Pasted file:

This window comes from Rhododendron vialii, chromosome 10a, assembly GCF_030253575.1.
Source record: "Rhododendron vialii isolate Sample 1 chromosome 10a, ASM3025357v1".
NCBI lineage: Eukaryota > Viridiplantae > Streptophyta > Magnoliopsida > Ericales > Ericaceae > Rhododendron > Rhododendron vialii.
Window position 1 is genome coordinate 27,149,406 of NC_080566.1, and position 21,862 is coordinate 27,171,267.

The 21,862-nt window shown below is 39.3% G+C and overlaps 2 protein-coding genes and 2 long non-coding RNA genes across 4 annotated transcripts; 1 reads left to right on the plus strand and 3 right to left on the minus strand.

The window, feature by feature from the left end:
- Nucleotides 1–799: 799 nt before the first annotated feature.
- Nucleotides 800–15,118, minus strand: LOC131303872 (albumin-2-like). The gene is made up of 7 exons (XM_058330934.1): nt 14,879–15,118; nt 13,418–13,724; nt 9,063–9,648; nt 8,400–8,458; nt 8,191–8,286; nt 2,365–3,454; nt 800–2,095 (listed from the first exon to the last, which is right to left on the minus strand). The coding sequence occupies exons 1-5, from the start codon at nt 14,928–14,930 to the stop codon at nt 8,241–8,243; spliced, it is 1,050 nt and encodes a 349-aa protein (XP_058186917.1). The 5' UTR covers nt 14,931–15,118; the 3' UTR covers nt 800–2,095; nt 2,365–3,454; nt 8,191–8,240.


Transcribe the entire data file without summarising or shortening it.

This window comes from Rhododendron vialii, chromosome 10a, assembly GCF_030253575.1.
Source record: "Rhododendron vialii isolate Sample 1 chromosome 10a, ASM3025357v1".
NCBI lineage: Eukaryota > Viridiplantae > Streptophyta > Magnoliopsida > Ericales > Ericaceae > Rhododendron > Rhododendron vialii.
Window position 1 is genome coordinate 27,149,406 of NC_080566.1, and position 21,862 is coordinate 27,171,267.

The 21,862-nt window shown below is 39.3% G+C and overlaps 2 protein-coding genes and 2 long non-coding RNA genes across 4 annotated transcripts; 1 reads left to right on the plus strand and 3 right to left on the minus strand.

The window, feature by feature from the left end:
- Nucleotides 1–799: 799 nt before the first annotated feature.
- Nucleotides 800–15,118, minus strand: LOC131303872 (albumin-2-like). The gene is made up of 7 exons (XM_058330934.1): nt 14,879–15,118; nt 13,418–13,724; nt 9,063–9,648; nt 8,400–8,458; nt 8,191–8,286; nt 2,365–3,454; nt 800–2,095 (listed from the first exon to the last, which is right to left on the minus strand). The coding sequence occupies exons 1-5, from the start codon at nt 14,928–14,930 to the stop codon at nt 8,241–8,243; spliced, it is 1,050 nt and encodes a 349-aa protein (XP_058186917.1). The 5' UTR covers nt 14,931–15,118; the 3' UTR covers nt 800–2,095; nt 2,365–3,454; nt 8,191–8,240.